The Militant(logo) 
    Vol.62/No.20           May 25, 1998 
Sinn Fein Leaders Meet Supporters Of Irish Struggle  

CLEVELAND - "Sinn Fein has committed itself to end partition; end British rule in Ireland; and fight for Irish unity. That's what our Ard Fheis was all about. Our struggle will not be over until we achieve those goals," Pat Treanor, a Sinn Fein councilor, told 80 people here May 11. Sinn Fein, the party leading the fight to rid Northern Ireland of British imperialism, sent representatives Treanor, Joe Cahill, and Martin Ferris on a week-long tour of the United States. They will brief supporters of the Irish freedom struggle on the recent Ard Fheis (national conference), as well as urge support for a Yes vote on the recent agreement on Northern Ireland.

"Peace doesn't mean the same thing to everybody," Treanor noted. "To some, it has meant getting rid of Republican resistance. To us, it means dealing with the root cause of the conflict. It means Irish independence, equality and justice.... We call for a yes vote because we see it as a forward step along the road to our objectives."

At the same time, Treanor urged that supporters of a united Ireland to remain vigilant. "We expect further attacks against us. Soon marching season will be upon us and it remains to be seen how the Unionists and RUC will comport themselves." The annual marches by defenders of British rule through nationalist neighborhoods in Northern Ireland have been a flashpoint in the struggle. "Sinn Fein will make maximum use of what the document gives us to work with to continue to fight for the immediate release of prisoners and the withdrawal of British troops," Treanor added.

At the meeting Moises Centron, of the Cleveland chapter of the National Committee to Free Puerto Rican Prisoners of War and Political Prisoners, expressed his support for the struggle against British rule in Ireland and drew parallels to the U.S. occupation of Puerto Rico. To friendly applause of the audience, Centron invited all present to march on Washington July 25 to call for Puerto Rican self- determination and the release of Puerto Rican political prisoners.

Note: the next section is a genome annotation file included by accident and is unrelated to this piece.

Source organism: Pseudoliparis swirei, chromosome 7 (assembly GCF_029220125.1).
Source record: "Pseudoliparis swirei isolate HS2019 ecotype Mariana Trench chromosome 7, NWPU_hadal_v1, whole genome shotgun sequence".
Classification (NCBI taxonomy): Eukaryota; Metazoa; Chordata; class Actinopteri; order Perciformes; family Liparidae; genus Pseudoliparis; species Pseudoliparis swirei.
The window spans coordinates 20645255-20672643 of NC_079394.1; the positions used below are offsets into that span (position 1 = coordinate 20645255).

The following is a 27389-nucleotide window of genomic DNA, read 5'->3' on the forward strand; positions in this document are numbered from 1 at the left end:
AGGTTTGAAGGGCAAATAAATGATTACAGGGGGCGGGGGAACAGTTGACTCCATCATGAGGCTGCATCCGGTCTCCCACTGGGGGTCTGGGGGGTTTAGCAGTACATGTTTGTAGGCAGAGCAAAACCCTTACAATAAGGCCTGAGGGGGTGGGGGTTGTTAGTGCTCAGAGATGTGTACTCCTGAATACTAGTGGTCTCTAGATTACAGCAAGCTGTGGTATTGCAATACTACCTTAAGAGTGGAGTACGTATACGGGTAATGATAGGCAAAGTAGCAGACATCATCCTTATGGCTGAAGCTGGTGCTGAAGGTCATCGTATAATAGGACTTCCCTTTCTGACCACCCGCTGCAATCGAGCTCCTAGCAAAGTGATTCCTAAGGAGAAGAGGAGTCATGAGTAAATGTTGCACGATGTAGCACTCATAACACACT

The same night some 200 people turned out for a meeting in Yonkers, New York, with Sinn Fein executive committee member Martin Ferris. "At this point in history, we're at the strongest point since 1921," he stated. "There is realization across the island for united nationalist sentiment."

British prime minister Anthony Blair "says he'll never disband the RUC," one participant said in the discussion.

"The British government has said it won't do many things it's later felt compelled to do," Ferris replied. He pointed to London's recent decisions to meet with Sinn Fein without the IRA decommissioning, and to set up commissions to investigate Bloody Sunday and the RUC. "Every issue in the document is a major battle for us. But we're used to fighting and we'll fight until the British are out," he added.

"The most notable thing about the Ard Fheis was the number of young people," Ferris said in response to a question about the recent formation of Sinn Fein Youth. "It's a reflection of the confidence, especially with how people are standing up against the triumphalist marches" through Catholic communities in northern Ireland. "Once that was tolerated, but no more."

The Sinn Fein representatives will also speak in Detroit; Chicago; Carlstadt, New Jersey; Kansas City and St. Louis, Missouri; and San Francisco.

Sara Lobman in New York and Militant staff writer Megan Arney contributed to this article.  
Front page (for this issue) | Home | Text-version home